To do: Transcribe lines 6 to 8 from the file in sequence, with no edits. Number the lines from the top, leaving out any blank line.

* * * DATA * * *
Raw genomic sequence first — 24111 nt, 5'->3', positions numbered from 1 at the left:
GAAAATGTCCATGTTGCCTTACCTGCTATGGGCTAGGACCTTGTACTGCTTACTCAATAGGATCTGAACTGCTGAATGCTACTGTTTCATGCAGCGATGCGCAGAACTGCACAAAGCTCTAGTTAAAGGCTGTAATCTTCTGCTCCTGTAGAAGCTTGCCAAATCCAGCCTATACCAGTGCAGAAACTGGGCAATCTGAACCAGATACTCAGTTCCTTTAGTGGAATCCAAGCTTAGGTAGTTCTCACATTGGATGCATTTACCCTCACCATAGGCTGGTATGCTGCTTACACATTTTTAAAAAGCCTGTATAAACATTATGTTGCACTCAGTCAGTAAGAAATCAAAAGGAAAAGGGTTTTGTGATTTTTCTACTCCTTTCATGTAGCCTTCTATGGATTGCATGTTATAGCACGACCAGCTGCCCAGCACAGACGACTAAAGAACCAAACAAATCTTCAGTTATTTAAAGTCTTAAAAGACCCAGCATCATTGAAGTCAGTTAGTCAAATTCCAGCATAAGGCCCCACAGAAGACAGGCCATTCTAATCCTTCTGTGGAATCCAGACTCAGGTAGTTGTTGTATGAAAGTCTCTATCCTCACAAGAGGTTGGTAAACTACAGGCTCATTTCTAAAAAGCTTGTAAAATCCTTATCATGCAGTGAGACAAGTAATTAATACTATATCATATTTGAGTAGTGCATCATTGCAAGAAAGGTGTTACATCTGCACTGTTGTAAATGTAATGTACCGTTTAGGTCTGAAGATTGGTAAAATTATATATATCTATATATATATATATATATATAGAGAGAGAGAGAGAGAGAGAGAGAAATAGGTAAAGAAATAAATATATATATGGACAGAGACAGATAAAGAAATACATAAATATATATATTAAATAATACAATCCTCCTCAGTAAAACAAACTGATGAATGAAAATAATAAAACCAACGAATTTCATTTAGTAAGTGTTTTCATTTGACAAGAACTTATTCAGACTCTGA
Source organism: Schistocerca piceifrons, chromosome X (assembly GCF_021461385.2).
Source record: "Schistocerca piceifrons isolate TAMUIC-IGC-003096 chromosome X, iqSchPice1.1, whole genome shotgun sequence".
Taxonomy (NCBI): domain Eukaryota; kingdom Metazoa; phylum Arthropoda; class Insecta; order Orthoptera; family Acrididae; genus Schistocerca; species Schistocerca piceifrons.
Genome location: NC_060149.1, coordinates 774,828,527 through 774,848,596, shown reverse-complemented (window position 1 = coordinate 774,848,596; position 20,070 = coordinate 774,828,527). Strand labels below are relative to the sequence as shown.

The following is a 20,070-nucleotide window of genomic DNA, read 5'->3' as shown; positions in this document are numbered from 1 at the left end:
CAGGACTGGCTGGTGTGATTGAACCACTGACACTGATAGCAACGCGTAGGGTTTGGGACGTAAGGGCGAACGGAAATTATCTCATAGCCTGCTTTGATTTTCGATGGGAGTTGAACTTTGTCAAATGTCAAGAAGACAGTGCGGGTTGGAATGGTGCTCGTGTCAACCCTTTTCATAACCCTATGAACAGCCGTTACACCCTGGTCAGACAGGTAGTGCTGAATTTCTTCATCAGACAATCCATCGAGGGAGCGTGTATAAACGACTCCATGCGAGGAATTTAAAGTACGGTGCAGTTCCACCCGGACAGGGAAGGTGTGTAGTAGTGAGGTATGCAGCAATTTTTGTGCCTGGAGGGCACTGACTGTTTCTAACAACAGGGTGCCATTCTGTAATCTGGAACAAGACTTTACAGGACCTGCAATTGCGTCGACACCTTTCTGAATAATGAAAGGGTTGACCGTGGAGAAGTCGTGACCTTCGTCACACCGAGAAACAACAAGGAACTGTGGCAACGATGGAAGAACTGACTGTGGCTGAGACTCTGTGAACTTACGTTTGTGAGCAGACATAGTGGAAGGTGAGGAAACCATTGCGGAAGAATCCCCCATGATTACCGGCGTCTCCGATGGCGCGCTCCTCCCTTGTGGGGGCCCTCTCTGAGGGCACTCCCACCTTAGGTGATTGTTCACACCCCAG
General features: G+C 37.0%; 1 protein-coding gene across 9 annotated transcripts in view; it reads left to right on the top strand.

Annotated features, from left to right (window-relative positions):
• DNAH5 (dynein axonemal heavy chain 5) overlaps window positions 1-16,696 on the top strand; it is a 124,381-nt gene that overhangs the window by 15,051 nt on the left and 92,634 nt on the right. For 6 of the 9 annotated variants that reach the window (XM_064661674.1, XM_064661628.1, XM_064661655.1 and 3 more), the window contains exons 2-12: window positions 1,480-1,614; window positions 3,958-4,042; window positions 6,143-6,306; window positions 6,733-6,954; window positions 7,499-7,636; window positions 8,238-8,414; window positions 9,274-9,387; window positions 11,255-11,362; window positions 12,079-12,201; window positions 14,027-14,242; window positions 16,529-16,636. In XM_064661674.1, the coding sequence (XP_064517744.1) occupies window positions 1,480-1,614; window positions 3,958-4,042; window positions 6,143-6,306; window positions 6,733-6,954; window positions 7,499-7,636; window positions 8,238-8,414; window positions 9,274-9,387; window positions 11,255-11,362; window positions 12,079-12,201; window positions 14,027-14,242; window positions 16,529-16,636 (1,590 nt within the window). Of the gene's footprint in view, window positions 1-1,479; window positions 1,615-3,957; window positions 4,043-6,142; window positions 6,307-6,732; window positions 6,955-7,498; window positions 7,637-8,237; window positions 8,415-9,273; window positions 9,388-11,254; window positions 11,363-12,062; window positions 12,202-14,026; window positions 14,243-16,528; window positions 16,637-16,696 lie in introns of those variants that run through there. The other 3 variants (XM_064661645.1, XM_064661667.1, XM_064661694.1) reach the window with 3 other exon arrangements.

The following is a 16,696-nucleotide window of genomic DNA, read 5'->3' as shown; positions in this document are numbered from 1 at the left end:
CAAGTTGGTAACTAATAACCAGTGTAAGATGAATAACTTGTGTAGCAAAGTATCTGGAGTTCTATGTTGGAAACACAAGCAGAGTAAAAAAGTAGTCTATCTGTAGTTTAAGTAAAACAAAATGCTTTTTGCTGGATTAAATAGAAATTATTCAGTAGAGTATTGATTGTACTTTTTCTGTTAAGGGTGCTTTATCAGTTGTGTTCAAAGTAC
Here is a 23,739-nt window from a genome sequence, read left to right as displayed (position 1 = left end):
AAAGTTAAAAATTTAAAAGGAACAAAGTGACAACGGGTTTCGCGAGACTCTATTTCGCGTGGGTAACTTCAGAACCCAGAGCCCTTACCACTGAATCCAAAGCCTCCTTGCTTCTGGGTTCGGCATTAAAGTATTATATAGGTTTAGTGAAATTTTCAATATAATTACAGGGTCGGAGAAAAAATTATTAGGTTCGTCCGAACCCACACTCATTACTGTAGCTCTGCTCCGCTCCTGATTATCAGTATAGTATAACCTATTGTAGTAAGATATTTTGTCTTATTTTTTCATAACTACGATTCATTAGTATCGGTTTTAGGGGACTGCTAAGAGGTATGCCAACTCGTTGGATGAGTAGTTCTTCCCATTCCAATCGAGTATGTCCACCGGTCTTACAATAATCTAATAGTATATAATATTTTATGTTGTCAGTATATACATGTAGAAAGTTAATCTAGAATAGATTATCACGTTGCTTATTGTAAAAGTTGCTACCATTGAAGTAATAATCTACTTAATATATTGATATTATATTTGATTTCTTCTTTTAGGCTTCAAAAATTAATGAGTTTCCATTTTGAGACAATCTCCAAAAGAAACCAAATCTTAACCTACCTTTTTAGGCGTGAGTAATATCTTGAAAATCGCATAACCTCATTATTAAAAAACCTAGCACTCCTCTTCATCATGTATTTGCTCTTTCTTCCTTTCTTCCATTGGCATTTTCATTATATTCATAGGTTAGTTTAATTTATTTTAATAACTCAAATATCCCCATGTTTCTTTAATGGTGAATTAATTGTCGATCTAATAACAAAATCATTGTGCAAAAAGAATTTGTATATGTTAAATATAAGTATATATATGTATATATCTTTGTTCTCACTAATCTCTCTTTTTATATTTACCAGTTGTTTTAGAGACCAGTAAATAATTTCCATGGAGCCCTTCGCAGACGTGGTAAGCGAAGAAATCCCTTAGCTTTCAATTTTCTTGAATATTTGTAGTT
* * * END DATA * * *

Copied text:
Genome location: NC_060149.1, coordinates 774,828,527 through 774,848,596, shown reverse-complemented (window position 1 = coordinate 774,848,596; position 20,070 = coordinate 774,828,527). Strand labels below are relative to the sequence as shown.

The following is a 20,070-nucleotide window of genomic DNA, read 5'->3' as shown; positions in this document are numbered from 1 at the left end:
CAGGACTGGCTGGTGTGATTGAACCACTGACACTGATAGCAACGCGTAGGGTTTGGGACGTAAGGGCGAACGGAAATTATCTCATAGCCTGCTTTGATTTTCGATGGGAGTTGAACTTTGTCAAATGTCAAGAAGACAGTGCGGGTTGGAATGGTGCTCGTGTCAACCCTTTTCATAACCCTATGAACAGCCGTTACACCCTGGTCAGACAGGTAGTGCTGAATTTCTTCATCAGACAATCCATCGAGGGAGCGTGTATAAACGACTCCATGCGAGGAATTTAAAGTACGGTGCAGTTCCACCCGGACAGGGAAGGTGTGTAGTAGTGAGGTATGCAGCAATTTTTGTGCCTGGAGGGCACTGACTGTTTCTAACAACAGGGTGCCATTCTGTAATCTGGAACAAGACTTTACAGGACCTGCAATTGCGTCGACACCTTTCTGAATAATGAAAGGGTTGACCGTGGAGAAGTCGTGACCTTCGTCACACCGAGAAACAACAAGGAACTGTGGCAACGATGGAAGAACTGACTGTGGCTGAGACTCTGTGAACTTACGTTTGTGAGCAGACATAGTGGAAGGTGAGGAAACCATTGCGGAAGAATCCCCCATGATTACCGGCGTCTCCGATGGCGCGCTCCTCCCTTGTGGGGGCCCTCTCTGAGGGCACTCCCACCTTAGGTGATTGTTCACACCCCAG